Freedom Of Speech In Vietnam: Where Government Is The Boss

Hoai Huong
Hoai Huong

In ASEAN, there are still stories of the independent media that will give us inspiration and encouragement. Here are the two examples of those stories.

First story

Two years ago, a tuk-tuk took a group of international journalists along alleys full of twists and turns in Chiang Mai, Thailand, before stopping in front of a private radio station.

Uncle Sangmuang Mangkorn, the colleague and guide, then gave the journalists a tour around the radio station and showed us the facilities of MAP Radio.

MAP stands for the Migrant Assistance Programme, and it is a foundation that runs several community radio stations in support of migrant workers in Chiang Mai and Mae Sot.

Most people have a preconception of radio stations being quite large and full of modern equipment and technology. Yet, the MAP Radio office is far from this ideal. Inside were just two small transmitting rooms and two employees working on a live program. This was all they had.

Warmly referred to as “Uncle” Sangmuang, he and some of his close friends founded MAP Radio in 1966 when an influx of Myanmar migrants came to Chiang Mai to work at construction sites. Myanmar workers frequently got into trouble in Thailand, and they had no avenues available to access information that would be essential for the duration of their stay. MAP Radio operates both as a radio station focusing on labor rights, health, education and an organization to help and campaign for migrant workers. MAP Radio also broadcasts in some of the workers’ mother tongues.

A recording room at MAP Radio – Migrant Assistance Programme. Photo: MAP Radio/Facebook

Second Story

In 2018, Malaysiakini, a 4-language online newspaper in Malaysia, issued a publication concerning deaths in police stations. The paper discovered that only one-fourth of these deaths captured public attention. Hence, the paper created a separate web page to gather information about these deaths, teach basic ways to protect oneself from abuse by authorities, and share the experiences of victims under arrest.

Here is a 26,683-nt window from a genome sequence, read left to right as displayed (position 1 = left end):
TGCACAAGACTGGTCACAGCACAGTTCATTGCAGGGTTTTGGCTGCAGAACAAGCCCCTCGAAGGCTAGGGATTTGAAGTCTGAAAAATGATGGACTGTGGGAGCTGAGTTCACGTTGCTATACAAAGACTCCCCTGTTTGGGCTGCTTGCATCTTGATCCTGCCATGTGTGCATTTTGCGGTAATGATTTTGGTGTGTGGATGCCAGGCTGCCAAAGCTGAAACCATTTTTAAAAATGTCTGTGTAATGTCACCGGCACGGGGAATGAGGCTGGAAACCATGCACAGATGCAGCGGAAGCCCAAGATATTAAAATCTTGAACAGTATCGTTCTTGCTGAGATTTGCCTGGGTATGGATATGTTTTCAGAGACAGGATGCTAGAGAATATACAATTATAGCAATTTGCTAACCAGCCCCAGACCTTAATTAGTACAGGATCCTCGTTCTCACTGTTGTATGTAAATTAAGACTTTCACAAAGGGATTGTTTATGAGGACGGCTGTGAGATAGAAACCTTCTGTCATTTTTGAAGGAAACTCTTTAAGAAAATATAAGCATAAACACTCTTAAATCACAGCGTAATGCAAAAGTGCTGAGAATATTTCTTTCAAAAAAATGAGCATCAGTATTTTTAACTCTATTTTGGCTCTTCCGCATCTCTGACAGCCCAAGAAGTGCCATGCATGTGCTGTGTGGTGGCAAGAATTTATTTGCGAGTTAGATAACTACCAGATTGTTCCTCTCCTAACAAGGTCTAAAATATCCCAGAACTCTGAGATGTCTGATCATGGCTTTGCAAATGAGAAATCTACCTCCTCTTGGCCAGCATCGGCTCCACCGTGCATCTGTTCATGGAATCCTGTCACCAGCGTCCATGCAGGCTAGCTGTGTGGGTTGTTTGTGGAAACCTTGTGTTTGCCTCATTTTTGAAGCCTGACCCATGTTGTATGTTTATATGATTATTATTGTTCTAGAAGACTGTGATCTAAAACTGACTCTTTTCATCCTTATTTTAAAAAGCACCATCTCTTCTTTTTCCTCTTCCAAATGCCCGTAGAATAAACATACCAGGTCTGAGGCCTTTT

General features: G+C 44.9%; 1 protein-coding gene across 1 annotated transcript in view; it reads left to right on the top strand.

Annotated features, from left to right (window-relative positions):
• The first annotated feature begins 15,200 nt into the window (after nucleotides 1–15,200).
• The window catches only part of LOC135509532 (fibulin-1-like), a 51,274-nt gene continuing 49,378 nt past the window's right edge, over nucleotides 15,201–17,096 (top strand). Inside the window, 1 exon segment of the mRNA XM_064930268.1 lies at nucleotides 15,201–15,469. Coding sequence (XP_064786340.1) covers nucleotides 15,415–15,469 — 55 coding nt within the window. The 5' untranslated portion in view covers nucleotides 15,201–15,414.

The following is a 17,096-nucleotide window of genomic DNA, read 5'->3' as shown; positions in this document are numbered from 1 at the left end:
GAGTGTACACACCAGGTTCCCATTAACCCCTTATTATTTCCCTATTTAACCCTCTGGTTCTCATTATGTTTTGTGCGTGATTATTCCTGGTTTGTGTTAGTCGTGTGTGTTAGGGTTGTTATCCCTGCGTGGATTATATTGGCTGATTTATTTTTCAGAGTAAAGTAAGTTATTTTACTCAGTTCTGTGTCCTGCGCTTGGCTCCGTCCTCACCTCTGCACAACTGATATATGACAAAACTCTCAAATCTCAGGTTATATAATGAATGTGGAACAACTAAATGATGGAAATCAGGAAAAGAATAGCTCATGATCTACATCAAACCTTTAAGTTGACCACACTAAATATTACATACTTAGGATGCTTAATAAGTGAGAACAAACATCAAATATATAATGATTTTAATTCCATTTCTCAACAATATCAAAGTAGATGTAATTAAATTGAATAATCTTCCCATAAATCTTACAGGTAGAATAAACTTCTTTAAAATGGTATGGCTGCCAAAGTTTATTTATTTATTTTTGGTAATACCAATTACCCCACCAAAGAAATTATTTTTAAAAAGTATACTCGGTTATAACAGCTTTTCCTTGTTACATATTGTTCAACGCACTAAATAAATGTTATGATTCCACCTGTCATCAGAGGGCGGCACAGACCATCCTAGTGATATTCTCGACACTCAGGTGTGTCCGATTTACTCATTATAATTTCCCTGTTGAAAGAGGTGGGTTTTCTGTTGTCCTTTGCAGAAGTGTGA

In 2021, Malaysiakini was fined RP $500,000 (more than USD $120,000) by a court in Malaysia on charges that readers’ comments on its website resulted in a decline of public trust in the judiciary system. Immediately after the court’s ruling, Malaysiakini called on its readers to make donations to help it pay the fine. Within a few hours, they had collected more than the amount needed.

Compared to the rest of Southeast Asia and the world, freedom of speech and free press in Vietnam has a quite different fate.

Vietnam: When the government acts as the big boss

In 2018, a Vietnamese activist, Nguyen Ngoc Nhu Quynh, was sentenced to 10 years in prison for collecting information about unexplained deaths in police stations. After spending two years in jail, she was exiled to the United States for political reasons.

Fast forward towards the year 2020, it was a terrible one for the press in Vietnam as mainstream media continued to operate under government control.

Vietnam’s independent press development has taken a step backward during the past two years. We now do not have Bao Sach (The Clean Newspaper) anymore because its founding members have been arrested in late 2020 and early 2021.

Three members of the Independent Journalists Association of Vietnam, journalist Pham Doan Trang, land rights activist Can Thi Theu, and her two sons, together with many others, were also detained in 2020 and 2021. At some of their trials, heavy sentences were handed out.

Vietnam imprisoned all of them for speaking out against abuses by the government and participating in activities that displeased the authorities.

In a few months, Chung Hoang Chuong, the owner of a SIM card shop in Ninh Kieu Town, Can Tho, will complete his 18-month sentence. He was arrested in early 2020 for posting comments concerning the Dong Tam incident. The final post on his Facebook account attracted around 1,400 comments, many of which criticized him for his daring anti-state viewpoints.

The government uses penal charges against people who exercise their right of freedom of speech in Vietnam when it feels that that such speech negatively affects the interests of the Vietnamese Communist Party. In these charges, the authorities always regarded the Party’s interests as the people’s; when the Party’s interests are compromised, so are the people’s.

From left, Pham Chi Dung, Nguyen Tuong Thuy, and Le Huu Minh Tuan – three members of the Vietnamese Independent Journalists Association of Vietnam, convicted according to Article 117 of the Penal Code. Photo: Luat Khoa.